A major study has suggested that the risk of bowel cancer increases even if moderate amounts of ham, bacon and red meat are consumed.
In the study, the researchers compared people who consumed 70g of red and processed meat a day, in accordance with the NHS guidelines, to those who didn’t follow them.
The team of scientists at the University of Oxford found that people who eat more meat than what’s recommended have a fifth higher risk of suffering from bowel cancer.
More than 500,000 people were followed by researchers for a period of six years.
Out of them, more than 2,600 participants aged from 40 to 69 developed bowel cancer during the study duration.
The team found that people who eat 76g of red and processed meat a day are more likely to develop bowel cancer than those who eat around 21g per day.
Even though previous studies found a higher risk of bowel cancer to be associated with a diet containing more than 50g of processed meat a day, the new research concluded that just 25g of meat per day – or 33% of our average daily intake – is enough to increase the risk.
To give you an idea, a slice of ham typically weighs 20g (0.7oz), a sausage 66g (2.3oz), and a bacon 31g (1oz).
Professor Tim Key, deputy director at the University of Oxford’s cancer epidemiology unit and the co-author of the study, said: ‘Most previous research looked at people in the 1990s or earlier, and diets have changed significantly since then.
‘So our study gives a more up-to-date insight that is relevant to meat consumption today.’
The World Health Organisation classifies red meat as a probable carcinogenic and processed meat as a definite carcinogenic.
Both the American Institute of Cancer Research and the NHS have recommended the maximum meat consumption to be 70g (or 2.4oz) per day.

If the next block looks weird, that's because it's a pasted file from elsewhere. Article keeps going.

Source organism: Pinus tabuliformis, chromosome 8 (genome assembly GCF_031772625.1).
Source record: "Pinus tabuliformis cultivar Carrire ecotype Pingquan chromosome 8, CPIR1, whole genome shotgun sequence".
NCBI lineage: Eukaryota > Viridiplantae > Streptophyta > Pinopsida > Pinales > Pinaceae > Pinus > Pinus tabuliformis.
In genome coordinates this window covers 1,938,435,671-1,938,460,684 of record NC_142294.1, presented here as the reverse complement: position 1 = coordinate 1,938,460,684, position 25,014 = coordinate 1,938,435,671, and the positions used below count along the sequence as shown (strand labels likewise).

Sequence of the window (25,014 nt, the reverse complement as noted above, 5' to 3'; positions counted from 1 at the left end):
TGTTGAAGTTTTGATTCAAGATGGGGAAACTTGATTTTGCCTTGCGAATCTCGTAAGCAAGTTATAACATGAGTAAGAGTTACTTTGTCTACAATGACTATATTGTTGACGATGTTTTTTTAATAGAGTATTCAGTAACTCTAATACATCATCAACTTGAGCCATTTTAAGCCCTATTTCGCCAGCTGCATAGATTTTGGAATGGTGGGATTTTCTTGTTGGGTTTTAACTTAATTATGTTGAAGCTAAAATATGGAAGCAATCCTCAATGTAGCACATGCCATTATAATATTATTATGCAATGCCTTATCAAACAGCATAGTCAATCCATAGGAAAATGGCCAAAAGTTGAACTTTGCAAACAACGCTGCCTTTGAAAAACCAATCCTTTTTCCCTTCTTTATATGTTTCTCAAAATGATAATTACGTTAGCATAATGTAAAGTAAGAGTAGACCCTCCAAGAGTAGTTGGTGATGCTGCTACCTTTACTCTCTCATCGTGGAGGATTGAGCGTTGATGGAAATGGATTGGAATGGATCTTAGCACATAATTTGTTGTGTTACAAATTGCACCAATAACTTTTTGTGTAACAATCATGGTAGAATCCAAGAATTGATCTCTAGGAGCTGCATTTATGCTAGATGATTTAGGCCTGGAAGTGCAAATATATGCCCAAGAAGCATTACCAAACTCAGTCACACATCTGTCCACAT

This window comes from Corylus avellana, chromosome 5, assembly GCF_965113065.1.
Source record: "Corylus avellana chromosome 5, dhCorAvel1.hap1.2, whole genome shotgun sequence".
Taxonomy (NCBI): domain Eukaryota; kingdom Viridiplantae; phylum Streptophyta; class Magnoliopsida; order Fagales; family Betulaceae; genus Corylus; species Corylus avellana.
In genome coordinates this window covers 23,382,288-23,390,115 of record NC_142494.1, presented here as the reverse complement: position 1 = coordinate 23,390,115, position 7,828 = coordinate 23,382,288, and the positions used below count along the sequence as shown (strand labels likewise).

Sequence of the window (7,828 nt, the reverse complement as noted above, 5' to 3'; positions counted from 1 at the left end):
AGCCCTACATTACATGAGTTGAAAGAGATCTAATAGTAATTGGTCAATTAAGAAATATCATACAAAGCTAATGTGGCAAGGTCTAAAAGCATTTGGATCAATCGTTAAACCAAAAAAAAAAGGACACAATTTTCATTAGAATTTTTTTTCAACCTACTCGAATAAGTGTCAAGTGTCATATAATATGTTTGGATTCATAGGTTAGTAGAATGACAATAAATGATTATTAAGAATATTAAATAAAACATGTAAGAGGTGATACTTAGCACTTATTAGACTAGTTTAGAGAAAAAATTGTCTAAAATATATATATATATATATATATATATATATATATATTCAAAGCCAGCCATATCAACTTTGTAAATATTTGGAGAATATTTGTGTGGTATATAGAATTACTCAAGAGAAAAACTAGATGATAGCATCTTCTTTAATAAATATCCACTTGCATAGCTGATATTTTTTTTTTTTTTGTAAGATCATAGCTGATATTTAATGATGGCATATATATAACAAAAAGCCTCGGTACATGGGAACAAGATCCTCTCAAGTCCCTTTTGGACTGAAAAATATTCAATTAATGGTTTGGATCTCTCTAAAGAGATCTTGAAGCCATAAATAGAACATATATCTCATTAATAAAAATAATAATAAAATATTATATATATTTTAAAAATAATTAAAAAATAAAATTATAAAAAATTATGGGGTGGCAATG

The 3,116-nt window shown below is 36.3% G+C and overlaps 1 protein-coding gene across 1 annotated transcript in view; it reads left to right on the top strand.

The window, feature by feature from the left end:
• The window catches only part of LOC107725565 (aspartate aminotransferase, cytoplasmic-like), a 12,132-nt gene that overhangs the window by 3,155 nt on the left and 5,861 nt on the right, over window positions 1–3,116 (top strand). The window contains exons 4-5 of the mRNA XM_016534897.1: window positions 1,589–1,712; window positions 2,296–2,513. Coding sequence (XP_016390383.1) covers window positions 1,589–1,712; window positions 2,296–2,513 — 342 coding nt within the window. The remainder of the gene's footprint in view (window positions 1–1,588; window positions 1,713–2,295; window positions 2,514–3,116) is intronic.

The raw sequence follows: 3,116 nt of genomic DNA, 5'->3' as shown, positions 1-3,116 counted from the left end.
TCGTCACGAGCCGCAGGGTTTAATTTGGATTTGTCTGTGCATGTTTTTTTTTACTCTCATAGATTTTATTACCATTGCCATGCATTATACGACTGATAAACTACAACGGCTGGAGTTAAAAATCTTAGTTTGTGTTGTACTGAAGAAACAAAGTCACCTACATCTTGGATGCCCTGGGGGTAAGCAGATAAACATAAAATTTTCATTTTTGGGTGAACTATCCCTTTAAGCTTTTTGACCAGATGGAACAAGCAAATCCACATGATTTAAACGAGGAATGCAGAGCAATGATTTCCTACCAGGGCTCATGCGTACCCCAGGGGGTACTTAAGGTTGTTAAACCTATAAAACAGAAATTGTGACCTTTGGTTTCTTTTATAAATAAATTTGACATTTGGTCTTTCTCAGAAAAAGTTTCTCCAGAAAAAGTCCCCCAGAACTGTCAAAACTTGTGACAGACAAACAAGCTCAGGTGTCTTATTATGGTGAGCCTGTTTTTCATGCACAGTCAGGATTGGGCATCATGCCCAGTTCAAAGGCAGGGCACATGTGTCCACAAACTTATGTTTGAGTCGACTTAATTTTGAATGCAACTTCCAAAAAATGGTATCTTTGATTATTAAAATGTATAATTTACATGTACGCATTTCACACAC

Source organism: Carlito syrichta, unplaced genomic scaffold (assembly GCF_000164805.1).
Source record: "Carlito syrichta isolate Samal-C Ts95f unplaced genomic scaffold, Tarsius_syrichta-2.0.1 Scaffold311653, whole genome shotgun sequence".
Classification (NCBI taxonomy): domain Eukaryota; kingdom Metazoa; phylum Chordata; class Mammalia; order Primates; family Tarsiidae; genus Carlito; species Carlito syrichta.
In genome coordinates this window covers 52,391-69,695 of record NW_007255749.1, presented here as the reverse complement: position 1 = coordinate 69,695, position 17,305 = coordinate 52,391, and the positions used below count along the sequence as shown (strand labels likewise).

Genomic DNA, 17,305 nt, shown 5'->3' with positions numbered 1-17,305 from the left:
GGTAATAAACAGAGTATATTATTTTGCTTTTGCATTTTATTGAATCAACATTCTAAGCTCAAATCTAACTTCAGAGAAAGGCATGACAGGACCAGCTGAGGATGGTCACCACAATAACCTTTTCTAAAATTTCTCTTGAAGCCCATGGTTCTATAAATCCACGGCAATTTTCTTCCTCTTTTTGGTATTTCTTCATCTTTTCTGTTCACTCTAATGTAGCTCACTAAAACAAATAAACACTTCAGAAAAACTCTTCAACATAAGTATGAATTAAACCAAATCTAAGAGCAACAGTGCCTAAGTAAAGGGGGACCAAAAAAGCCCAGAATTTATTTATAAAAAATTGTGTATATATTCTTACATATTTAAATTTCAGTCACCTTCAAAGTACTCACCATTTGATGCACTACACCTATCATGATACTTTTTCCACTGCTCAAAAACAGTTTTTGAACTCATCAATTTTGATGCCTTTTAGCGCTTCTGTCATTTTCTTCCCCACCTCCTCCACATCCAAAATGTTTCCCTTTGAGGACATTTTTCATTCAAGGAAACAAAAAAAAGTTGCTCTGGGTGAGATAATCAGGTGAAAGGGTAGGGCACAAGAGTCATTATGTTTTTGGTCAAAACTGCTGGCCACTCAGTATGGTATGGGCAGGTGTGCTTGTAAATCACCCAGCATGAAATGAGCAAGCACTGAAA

The World Cancer Research Fund has also found bowel cancer to be linked to consuming a lot of red meat, such as lamb, pork, and beef.
‘The Government guidelines on red and processed meat are general health advice,’ Dr Julie Sharp, CRUK’s head of health information, said of the study published in the International Journal of Epidemiology.
‘This study is a reminder that the more you can cut down beyond this, the more you can lower your chances of developing bowel cancer.
‘This doesn’t necessarily mean cutting out red and processed meat entirely, but you may want to think about simple ways to reduce how much you have and how often.
‘Although breaking habits we’ve had for a long time can be hard, it’s never too late to make healthy changes to our diet.
‘You could try doing meat-free Mondays, looking for recipes using fresh chicken and fish, or swapping meat for pulses like beans and lentils in your usual meals.’
According to the National Cancer Institute, 40 out of every 100,000 adults suffer from bowel cancer each year in the United States.
Likewise, more than 42,000 people develop the deadly disease in Britain every year, according to Bowel Cancer UK.
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